I think every developer, myself included, could benefit from expert/peer advice on their own coding practices. Just like in the golf lesson, a 30 minute meeting with another developer could help highlight some weaknesses and help to identify aspects of my coding style that could be changed easily yet deliver maximum impact on the quality of the code.

I’m keen to get this type of advice, as I’m used to working in isolation away from other developers. So to help get around this I think I’m going to become more open about the way I code and start to publish parts of my work so I can start to get some feedback from the community on the most effective way to write software.

Helping Each Other Out

If there are any web developers reading this who would like to discuss their coding practices or get feedback on their approaches to solving the everyday problems of the web I’ll be happy to give my two cents. Email me or leave a comment here.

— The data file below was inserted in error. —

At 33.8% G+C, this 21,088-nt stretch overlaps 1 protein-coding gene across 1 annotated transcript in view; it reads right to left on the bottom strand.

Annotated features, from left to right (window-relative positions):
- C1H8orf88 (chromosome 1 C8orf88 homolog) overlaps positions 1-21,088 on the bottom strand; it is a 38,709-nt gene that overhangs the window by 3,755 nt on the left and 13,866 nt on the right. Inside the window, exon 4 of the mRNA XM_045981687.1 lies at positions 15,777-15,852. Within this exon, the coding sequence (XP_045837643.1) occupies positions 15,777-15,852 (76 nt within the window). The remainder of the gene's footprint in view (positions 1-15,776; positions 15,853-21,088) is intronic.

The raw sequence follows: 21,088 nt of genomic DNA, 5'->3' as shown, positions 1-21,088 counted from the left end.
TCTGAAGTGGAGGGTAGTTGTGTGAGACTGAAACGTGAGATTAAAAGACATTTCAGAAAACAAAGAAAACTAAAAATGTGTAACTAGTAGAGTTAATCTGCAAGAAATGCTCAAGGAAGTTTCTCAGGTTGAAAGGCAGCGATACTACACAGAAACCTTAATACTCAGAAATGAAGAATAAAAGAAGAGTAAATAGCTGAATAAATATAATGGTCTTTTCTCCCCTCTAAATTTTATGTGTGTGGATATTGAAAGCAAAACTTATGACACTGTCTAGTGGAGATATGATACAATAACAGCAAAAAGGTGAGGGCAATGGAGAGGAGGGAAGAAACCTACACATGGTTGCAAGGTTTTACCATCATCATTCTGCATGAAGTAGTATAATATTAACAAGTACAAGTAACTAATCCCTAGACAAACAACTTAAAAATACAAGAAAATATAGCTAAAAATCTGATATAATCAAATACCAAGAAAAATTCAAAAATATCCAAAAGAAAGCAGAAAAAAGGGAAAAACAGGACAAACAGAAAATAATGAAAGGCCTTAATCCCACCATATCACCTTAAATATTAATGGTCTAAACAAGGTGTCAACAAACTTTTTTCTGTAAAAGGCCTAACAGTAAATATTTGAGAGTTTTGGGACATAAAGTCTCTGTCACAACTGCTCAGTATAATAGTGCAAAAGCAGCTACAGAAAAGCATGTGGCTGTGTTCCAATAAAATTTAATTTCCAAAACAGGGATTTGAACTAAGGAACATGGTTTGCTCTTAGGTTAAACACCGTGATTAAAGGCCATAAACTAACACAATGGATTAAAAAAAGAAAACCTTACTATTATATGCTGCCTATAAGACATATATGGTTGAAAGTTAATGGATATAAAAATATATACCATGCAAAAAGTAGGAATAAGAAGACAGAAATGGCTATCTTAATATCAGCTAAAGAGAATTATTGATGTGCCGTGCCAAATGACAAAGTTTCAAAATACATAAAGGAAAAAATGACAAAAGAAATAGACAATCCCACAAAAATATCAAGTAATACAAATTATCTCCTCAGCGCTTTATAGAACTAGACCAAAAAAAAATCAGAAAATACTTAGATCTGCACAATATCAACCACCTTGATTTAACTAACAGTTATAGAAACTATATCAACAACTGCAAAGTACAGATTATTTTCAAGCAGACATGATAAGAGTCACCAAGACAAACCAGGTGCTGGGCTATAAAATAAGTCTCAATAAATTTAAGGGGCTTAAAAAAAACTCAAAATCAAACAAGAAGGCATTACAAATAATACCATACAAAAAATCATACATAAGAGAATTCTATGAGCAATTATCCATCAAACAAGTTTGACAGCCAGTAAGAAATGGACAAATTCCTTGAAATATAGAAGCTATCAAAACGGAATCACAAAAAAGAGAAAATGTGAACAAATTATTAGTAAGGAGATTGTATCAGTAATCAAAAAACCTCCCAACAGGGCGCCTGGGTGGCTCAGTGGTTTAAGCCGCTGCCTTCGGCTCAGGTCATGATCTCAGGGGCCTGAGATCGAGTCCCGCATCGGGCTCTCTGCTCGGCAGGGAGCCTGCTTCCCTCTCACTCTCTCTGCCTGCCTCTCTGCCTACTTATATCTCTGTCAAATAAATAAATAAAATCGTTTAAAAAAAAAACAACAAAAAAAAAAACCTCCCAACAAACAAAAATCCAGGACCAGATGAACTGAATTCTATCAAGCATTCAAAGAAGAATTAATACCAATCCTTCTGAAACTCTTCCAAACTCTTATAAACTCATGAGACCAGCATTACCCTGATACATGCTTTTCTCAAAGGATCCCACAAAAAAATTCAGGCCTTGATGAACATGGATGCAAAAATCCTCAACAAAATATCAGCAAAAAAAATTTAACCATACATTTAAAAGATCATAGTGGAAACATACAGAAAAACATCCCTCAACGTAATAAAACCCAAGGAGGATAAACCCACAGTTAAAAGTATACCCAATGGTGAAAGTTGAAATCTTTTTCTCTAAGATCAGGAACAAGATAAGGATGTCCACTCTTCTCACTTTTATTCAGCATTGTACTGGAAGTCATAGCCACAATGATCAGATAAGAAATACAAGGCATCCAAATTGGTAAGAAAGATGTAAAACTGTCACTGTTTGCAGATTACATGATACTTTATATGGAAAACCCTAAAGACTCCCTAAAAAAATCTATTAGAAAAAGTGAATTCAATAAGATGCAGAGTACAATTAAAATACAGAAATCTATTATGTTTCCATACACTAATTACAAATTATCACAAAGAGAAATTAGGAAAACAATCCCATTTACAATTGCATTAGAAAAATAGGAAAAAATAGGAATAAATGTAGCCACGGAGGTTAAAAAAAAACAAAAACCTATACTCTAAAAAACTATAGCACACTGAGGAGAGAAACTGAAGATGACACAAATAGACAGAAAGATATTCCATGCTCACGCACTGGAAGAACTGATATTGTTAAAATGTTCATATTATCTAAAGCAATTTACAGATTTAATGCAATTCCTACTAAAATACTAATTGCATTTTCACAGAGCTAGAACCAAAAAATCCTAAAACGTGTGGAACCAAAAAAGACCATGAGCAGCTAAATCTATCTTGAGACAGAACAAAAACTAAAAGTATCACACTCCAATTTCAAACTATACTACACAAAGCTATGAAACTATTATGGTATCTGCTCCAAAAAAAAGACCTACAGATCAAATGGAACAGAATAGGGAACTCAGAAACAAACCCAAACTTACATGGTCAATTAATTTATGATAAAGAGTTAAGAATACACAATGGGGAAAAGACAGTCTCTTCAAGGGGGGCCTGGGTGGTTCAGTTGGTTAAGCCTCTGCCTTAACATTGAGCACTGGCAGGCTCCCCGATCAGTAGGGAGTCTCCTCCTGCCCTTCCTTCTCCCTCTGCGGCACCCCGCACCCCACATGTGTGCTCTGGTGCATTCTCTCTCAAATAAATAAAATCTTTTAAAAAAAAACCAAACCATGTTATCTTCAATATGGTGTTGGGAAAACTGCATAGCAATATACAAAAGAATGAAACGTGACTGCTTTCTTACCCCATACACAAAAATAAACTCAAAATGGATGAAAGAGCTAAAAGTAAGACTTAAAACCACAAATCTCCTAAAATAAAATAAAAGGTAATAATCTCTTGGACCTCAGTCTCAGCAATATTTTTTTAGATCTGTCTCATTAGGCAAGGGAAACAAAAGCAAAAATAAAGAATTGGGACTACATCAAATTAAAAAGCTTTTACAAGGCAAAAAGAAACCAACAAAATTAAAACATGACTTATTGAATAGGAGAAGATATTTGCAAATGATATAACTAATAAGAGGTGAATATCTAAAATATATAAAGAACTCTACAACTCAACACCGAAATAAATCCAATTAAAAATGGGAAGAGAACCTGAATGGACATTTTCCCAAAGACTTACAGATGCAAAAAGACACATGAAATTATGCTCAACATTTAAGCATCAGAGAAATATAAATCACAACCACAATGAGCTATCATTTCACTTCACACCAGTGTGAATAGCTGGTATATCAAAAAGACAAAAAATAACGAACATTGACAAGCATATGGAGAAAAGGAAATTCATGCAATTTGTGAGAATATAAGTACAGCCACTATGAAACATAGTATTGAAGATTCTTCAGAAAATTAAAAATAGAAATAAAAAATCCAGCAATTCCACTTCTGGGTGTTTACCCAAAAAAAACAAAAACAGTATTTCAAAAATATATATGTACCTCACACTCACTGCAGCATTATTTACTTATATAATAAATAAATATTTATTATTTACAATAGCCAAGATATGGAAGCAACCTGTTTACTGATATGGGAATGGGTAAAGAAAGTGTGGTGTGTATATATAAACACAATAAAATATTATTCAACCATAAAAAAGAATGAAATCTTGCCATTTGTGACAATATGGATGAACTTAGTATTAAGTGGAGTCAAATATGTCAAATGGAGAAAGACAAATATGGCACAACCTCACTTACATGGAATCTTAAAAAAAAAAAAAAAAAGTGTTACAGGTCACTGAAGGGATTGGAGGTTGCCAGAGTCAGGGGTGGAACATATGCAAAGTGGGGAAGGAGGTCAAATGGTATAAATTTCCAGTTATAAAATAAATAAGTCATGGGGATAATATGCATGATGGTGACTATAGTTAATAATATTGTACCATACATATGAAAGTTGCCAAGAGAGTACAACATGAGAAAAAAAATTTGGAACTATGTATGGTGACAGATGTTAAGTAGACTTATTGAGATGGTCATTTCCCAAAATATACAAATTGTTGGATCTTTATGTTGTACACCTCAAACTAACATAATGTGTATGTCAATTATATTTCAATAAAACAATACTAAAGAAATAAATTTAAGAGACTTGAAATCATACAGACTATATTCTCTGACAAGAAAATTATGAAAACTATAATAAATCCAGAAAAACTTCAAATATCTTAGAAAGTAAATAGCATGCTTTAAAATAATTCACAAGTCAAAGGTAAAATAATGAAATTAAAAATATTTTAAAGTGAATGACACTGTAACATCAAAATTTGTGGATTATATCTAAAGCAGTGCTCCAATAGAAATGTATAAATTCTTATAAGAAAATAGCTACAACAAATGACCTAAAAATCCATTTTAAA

6 Comments added. Add comment?

  1. Robin Blandford says:

    My coding is v amateur. I could learn a lot!

    Jun 10, 2008
  2. Iarfhlaith says:

    Really? I had you pegged as an out and out coder. What areas are you looking to improve on? Maybe we could help each other out.

    Right now I’m looking at getting to grips with the UI plugin for the jQuery JavaScript framework, the HTTP packages of PHP’s PEAR repository and I’m also looking at different ways to process form submissions that supports both synchronous and a-synchronous callbacks.

    One other thing that I’ll be looking at pretty soon is the Adobe Air platform. The last time I wrote a desktop app was in VisualBasic for a college project, so I’m sure it will be an interesting challenge!

    Jun 10, 2008
  3. Gordon says: